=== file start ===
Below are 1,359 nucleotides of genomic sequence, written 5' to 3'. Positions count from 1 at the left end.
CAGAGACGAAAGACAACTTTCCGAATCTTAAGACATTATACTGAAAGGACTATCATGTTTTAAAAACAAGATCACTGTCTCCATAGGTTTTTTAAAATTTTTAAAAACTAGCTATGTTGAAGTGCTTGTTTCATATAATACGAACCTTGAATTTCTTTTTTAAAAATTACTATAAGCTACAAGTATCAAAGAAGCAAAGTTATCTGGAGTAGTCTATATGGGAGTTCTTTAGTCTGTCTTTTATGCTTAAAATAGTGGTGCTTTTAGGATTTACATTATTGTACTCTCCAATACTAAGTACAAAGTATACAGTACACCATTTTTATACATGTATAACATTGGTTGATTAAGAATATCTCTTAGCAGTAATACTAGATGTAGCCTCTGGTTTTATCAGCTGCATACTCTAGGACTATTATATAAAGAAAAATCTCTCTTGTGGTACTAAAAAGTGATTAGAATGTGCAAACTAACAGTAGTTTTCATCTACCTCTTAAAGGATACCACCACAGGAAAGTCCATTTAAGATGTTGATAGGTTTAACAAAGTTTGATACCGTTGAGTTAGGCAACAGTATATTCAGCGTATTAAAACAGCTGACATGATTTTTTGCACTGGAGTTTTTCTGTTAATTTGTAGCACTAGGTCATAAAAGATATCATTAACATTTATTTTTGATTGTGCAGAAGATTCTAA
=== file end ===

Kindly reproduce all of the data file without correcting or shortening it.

Below are 1,359 nucleotides of genomic sequence, written 5' to 3'. Positions count from 1 at the left end.
CAGAGACGAAAGACAACTTTCCGAATCTTAAGACATTATACTGAAAGGACTATCATGTTTTAAAAACAAGATCACTGTCTCCATAGGTTTTTTAAAATTTTTAAAAACTAGCTATGTTGAAGTGCTTGTTTCATATAATACGAACCTTGAATTTCTTTTTTAAAAATTACTATAAGCTACAAGTATCAAAGAAGCAAAGTTATCTGGAGTAGTCTATATGGGAGTTCTTTAGTCTGTCTTTTATGCTTAAAATAGTGGTGCTTTTAGGATTTACATTATTGTACTCTCCAATACTAAGTACAAAGTATACAGTACACCATTTTTATACATGTATAACATTGGTTGATTAAGAATATCTCTTAGCAGTAATACTAGATGTAGCCTCTGGTTTTATCAGCTGCATACTCTAGGACTATTATATAAAGAAAAATCTCTCTTGTGGTACTAAAAAGTGATTAGAATGTGCAAACTAACAGTAGTTTTCATCTACCTCTTAAAGGATACCACCACAGGAAAGTCCATTTAAGATGTTGATAGGTTTAACAAAGTTTGATACCGTTGAGTTAGGCAACAGTATATTCAGCGTATTAAAACAGCTGACATGATTTTTTGCACTGGAGTTTTTCTGTTAATTTGTAGCACTAGGTCATAAAAGATATCATTAACATTTATTTTTGATTGTGCAGAAGATTCTAA